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Nationalist Pundit

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Forged In Fire Bladesgiving Marathon 2019

Happy Thanksgiving!  That time of the year again for families to get together.  But, rather than watch another dismal Lions football game, try the History Channel.  Wednesday night marks the beginning of the Forged In Fire Bladesgiving marathon for 2019.  At 9pm Eastern, we even get a brand new episode, where two families are pitted against each other.  Both families will field two bladesmiths, whom may wind up competing against themselves in the final phase.  Meanwhile, from 7pm Eastern Wednesday through all-day and night Thursday, the History Channel will air "Forged In Fire" for our viewing pleasure.  In between segments, we will get a fair amount of Tom-foolery as the show's judges butcher turkeys, pumpkins and other delights with knives, swords and axes.  The action may take you to the 'edge' of your seat!

I LOVE this show!  Especially when the judges test the blades forged.  Watching Doug Marcaida go through the motions, bashing ballistic dummies with swords and such is great fun.  As simulated blood, bones and faux organs are sliced and set flying, who knows who may get splattered?  For that matter, who knows if the blade will survive?  We have seen many break, often when J. Neilson tries busting up a block of ice.  Or the tension as David Baker bends swords 40 degrees both ways to see if the metal returns straight or breaks.  The weapons fashioned by the artisan competitors are put through their paces to see who will win the prize of $10,000 and the title as winner.  A title which will mean big bucks as the bladesmiths sell their wares to future customers.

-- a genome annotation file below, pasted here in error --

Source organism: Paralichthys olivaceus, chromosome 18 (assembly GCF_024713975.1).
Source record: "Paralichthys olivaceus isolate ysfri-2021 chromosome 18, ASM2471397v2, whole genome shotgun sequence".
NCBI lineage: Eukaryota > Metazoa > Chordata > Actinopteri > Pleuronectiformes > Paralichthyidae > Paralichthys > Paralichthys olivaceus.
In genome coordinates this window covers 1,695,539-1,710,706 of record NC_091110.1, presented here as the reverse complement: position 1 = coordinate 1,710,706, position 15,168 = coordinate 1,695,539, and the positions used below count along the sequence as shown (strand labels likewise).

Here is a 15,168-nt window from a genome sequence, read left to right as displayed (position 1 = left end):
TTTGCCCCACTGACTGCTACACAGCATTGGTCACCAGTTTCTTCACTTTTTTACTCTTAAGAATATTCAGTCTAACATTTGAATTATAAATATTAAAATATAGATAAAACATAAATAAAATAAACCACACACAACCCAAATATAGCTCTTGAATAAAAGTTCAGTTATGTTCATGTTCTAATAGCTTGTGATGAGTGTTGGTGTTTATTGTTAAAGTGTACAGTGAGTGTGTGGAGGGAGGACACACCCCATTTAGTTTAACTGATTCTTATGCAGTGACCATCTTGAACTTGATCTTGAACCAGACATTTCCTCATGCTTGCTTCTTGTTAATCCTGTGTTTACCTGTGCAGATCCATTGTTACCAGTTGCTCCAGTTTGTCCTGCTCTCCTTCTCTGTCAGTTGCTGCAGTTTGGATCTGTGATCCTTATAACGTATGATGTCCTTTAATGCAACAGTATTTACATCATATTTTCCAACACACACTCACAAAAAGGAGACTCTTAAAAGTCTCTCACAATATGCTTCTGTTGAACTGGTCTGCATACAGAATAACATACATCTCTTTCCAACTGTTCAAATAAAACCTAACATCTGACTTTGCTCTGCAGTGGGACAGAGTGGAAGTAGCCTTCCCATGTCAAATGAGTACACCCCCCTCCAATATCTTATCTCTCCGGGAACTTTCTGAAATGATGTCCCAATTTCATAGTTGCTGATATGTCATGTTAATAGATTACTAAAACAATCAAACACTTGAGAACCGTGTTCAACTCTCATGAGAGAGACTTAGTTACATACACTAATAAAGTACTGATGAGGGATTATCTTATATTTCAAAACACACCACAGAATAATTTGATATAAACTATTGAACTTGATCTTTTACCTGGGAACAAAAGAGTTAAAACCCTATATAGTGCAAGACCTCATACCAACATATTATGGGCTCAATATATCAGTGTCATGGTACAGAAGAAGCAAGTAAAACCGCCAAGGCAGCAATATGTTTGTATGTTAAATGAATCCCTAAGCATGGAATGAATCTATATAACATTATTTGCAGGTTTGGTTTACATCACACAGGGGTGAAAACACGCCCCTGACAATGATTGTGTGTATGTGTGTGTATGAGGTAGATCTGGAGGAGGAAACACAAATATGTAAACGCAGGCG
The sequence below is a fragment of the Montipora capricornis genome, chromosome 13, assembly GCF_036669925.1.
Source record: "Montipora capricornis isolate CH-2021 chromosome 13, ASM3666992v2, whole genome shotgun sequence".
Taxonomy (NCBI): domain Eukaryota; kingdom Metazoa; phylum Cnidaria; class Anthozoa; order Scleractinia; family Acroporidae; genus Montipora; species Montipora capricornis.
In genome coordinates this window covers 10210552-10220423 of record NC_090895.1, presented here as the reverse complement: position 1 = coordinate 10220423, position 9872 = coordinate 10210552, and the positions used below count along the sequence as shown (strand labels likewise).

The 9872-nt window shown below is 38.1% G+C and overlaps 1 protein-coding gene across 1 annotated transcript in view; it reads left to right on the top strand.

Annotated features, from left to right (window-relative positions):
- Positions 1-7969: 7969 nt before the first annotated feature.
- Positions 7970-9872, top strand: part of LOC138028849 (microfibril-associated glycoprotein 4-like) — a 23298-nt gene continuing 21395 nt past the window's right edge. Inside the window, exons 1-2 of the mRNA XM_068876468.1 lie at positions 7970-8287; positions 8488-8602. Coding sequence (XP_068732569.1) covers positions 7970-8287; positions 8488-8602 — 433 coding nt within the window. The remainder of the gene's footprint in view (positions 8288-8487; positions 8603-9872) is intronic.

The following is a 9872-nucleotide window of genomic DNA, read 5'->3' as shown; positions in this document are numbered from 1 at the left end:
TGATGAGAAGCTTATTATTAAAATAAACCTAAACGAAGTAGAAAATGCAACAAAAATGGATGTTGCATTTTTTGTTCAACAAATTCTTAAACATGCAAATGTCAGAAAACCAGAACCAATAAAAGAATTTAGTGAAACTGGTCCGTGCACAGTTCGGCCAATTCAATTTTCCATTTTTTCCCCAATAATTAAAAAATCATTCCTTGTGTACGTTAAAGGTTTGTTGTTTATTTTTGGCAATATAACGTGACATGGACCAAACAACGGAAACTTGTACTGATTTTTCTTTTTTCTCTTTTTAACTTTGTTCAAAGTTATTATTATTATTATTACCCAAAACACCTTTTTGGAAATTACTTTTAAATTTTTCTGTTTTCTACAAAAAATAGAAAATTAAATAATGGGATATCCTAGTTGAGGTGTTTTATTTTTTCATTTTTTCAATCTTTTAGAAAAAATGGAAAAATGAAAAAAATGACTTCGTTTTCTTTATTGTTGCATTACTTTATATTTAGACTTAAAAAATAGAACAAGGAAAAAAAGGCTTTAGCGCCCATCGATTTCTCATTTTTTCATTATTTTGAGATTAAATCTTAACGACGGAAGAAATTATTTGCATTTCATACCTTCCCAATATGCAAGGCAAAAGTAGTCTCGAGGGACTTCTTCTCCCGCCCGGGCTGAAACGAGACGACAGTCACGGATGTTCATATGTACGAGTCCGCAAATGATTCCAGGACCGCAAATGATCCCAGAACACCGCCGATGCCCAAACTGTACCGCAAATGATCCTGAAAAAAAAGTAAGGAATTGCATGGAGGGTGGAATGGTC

Hosted by Will Willis, "Forged In Fire" has become a hit series on the History Channel.  While most TV series rarely air more than 16 episodes per season, "Forged In Fire" does double that, if not more.  Plus, it has begun a wave of new bladesmiths.  Some of the competitors on TV started making knives after watching the series.  One fellow who had only made about 50 knives in six months wound up beating the others, some with many years of experience.  Facebook is loaded with knife making and blacksmith pages.  You-Tube has hundreds of videos showing all sorts of tricks and tips for beginners.

Working with steel is not easy.  Too hot and the steel becomes brittle,  Too cold and it simply doesn't forge and comes out flawed and too soft to hold an edge.  During the first phase of the program, when the steel is forged, some bladesmiths toss out their work and do a second, sometimes a third billet to make their knives.  Time management and focus are crucial.  As is knowing the proper color of hot steel.  Then, when all is done, comes the quench.  That moment of truth when the steel is heated up one last time, then quickly cooled in mineral oil.  A loud ping means that the steel has fractured internally.  Another problem which may occur during the quench is warping.  In this case, a quick smith may be able to bend it straight during the few seconds before it cools off too much.  Otherwise, the blade may have to be reheated and quenched again, risking it becoming weaker, structurally, with each reheat.

So pass the cranberries, and the remote, and tune in to the Forged In Fire Bladesgiving marathon for 2019.  Some of the episodes being aired Wedsnesday night through all day Thursday include making astronaut survival knives, Chinese deer knife pairs, and reproducing George Washington's favorite sword.  Will we hear those immortal words by Judge Doug Marcaida, "It Will KILL!"?  Or will Will Willis tell the competitor, "Please surrender your blade and leave the forge."?  Watch and learn!  Gobble-Gobble!

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